ESEM Keynotes

Bertrand Meyer: Empirical Research: Questions from Software Engineering

The premise of empirical software engineering is that methods and tools should undergo objective assessment. Many empirical studies, however, fail to give conclusive evidence on the questions of fundamental interest in software engineering. If empirical software engineering cannot answer such questions, its benefit is debatable.

I will present a number of fundamental but open questions, pertaining to the software process and to modern trends in software methodology, and will outline how answers could be obtained through empirical research.

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Bertrand Meyer is Professor of Software Engineering at ETH Zurich and chief architect at Eiffel Software. He is the author most recently of the introductory programming textbook "Touch of Class" (Springer).

Carlo Ghezzi: The Disappearing Boundary Between Development-time and Run-time

Modern software systems are increasingly embedded in an open world that is constantly evolving, because of changes in the requirements, in the surrounding environment, and in the way people interact with them. The platform itself on which software runs may change over time, as we move towards cloud computing. These changes are difficult to predict and anticipate, and their occurrence is out of control of the application developers. Because of these changes, the applications themselves need to change. Increasingly, changes in the applications cannot be handled by re-playing the development process off-line in the maintenance phase, but require the software to self-react by adapting its behavior dynamically, to continue to ensure the desired quality of service. The big challenge in front of us is how to achieve the necessary degrees of flexibility and dynamism required by software without compromising the necessary dependability.

This talk advocates that future software engineering research should focus on providing intelligent support to software at run-time, breaking today's rigid boundary between development-time and run-time. Analysis and verification, modeling, software update and configuration must be part of the run-time toolset. Models need to continue to live at run-time and evolve as changes occur while the software is running. To ensure dependability, analysis that the updated system models continue to satisfy the goals must be performed by continuous verification. If verification fails, suitable adjustment policies, supported by model-driven re-derivation of parts of the system, must be activated to keep the system aligned with its expected requirements.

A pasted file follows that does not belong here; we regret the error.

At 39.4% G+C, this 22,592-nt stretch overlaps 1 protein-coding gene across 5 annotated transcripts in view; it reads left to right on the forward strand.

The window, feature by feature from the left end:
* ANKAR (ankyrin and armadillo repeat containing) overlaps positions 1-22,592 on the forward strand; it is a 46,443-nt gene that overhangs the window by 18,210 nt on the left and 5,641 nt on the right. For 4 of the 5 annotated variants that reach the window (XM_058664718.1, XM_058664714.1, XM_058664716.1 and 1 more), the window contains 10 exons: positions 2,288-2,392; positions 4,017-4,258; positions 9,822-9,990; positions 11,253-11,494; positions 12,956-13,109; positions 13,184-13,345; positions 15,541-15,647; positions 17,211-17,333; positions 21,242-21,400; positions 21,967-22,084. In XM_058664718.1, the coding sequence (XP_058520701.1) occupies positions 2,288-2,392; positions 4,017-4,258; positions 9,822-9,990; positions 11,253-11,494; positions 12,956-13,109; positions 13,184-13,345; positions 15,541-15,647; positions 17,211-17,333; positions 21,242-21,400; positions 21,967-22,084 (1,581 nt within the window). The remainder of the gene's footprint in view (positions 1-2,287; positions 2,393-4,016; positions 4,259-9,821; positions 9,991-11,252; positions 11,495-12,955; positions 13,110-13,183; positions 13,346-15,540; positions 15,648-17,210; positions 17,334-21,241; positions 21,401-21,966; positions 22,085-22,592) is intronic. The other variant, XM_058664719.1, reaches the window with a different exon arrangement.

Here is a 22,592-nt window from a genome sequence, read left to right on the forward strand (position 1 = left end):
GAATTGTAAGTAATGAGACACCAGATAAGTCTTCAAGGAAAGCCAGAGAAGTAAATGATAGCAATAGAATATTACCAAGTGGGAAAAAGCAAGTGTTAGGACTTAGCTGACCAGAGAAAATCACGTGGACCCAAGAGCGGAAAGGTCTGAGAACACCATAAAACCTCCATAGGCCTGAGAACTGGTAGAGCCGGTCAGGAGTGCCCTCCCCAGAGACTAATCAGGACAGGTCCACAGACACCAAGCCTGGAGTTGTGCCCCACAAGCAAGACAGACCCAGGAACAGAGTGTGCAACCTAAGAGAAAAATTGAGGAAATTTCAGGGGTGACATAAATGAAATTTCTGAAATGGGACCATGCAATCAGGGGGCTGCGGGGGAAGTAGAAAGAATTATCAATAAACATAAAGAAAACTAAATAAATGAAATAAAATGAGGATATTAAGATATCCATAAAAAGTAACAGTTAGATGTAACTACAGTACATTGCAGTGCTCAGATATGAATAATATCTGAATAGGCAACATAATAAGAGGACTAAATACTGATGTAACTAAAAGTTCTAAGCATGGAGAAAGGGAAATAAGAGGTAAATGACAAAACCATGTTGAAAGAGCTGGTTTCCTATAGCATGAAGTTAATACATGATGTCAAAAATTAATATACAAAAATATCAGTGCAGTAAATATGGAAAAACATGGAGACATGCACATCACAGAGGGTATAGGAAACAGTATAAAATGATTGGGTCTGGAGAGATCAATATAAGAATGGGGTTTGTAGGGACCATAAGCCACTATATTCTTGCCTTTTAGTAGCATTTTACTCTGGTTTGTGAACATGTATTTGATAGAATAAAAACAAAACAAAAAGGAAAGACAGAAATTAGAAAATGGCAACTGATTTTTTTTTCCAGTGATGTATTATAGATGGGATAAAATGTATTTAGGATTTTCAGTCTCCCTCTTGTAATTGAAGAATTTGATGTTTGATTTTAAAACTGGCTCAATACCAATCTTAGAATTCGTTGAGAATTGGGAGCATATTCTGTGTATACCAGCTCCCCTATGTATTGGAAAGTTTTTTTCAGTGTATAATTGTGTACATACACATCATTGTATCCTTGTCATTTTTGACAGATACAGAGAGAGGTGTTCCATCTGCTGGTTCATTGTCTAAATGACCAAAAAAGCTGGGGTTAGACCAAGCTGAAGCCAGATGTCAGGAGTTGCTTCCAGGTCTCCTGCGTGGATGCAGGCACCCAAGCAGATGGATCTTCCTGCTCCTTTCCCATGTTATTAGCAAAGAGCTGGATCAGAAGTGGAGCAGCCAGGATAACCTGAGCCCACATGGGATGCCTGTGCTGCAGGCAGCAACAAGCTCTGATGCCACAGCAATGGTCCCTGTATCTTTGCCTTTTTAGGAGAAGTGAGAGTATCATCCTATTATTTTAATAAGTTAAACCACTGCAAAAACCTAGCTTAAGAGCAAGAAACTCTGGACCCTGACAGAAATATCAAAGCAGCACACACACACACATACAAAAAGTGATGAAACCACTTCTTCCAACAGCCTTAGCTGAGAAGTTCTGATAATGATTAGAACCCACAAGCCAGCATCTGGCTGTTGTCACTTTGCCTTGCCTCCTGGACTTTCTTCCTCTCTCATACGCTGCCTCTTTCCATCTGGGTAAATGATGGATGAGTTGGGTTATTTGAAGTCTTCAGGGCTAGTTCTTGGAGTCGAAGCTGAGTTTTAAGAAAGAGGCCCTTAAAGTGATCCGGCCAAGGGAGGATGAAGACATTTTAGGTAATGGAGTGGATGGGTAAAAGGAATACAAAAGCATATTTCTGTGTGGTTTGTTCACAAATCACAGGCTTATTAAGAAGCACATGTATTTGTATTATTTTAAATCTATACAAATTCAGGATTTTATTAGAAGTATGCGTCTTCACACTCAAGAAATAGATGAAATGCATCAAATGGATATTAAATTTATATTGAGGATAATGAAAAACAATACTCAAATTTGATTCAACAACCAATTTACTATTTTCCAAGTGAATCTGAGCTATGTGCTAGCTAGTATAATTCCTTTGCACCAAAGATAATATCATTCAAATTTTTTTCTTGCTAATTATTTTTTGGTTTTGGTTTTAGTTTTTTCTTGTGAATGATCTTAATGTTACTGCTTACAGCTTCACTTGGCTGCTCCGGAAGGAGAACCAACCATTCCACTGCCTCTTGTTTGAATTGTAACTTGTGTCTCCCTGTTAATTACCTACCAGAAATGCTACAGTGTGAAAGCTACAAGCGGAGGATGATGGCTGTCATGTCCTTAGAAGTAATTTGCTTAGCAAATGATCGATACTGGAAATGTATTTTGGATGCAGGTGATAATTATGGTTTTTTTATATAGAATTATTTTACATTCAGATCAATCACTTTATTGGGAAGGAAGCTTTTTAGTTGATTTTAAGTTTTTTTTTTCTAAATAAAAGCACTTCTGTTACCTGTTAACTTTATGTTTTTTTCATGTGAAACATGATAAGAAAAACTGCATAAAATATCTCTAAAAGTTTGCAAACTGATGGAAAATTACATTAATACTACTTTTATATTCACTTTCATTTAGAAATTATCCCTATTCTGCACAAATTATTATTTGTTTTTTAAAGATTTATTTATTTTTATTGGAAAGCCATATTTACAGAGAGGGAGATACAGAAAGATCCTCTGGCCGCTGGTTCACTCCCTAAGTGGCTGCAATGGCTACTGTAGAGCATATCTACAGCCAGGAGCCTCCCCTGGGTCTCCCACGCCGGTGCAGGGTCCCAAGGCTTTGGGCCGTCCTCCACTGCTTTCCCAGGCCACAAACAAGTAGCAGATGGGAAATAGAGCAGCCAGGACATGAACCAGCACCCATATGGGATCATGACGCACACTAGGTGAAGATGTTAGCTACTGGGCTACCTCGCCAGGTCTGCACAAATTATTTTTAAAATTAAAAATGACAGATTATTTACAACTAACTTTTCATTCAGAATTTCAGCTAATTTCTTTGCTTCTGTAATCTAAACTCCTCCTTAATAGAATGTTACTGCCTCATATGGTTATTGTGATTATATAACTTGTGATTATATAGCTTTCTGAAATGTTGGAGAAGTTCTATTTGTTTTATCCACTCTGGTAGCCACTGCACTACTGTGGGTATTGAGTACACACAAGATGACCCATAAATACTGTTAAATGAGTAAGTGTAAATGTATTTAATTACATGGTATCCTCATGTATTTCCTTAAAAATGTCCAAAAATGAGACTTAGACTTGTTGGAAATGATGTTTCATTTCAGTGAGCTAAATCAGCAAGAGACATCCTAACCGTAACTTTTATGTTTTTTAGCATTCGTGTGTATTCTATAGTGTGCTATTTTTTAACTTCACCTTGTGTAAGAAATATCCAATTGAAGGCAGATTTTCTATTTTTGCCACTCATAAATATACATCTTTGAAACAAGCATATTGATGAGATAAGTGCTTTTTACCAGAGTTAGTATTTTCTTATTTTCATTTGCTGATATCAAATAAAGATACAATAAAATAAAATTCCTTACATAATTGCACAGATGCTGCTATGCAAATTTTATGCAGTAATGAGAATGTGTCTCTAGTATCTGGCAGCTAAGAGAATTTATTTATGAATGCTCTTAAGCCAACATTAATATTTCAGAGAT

Empirical software engineering research might also contribute by focusing on empowering the run-time environment with collection and analysis of data that may support software evolution. This is important not only in the case where software must self-adapt to changes, but also to support software engineers while performing off-line software evolution.

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Carlo Ghezzi is a Professor and Chair of Software Engineering in the Department of Electronics and Information of Politecnico di Milano. He is the Rector's delegate for research, past member of the Academic Senate and of the Board of Governors, and past Department Chair. He held temporary positions at University of California at Los Angeles, University of North Carolina at Chapel Hill, University of Padova, ESLAI-Buenos Aires, University of California at Santa Barbara, Technical University of Vienna, University of Klagenfurt, University of Lugano.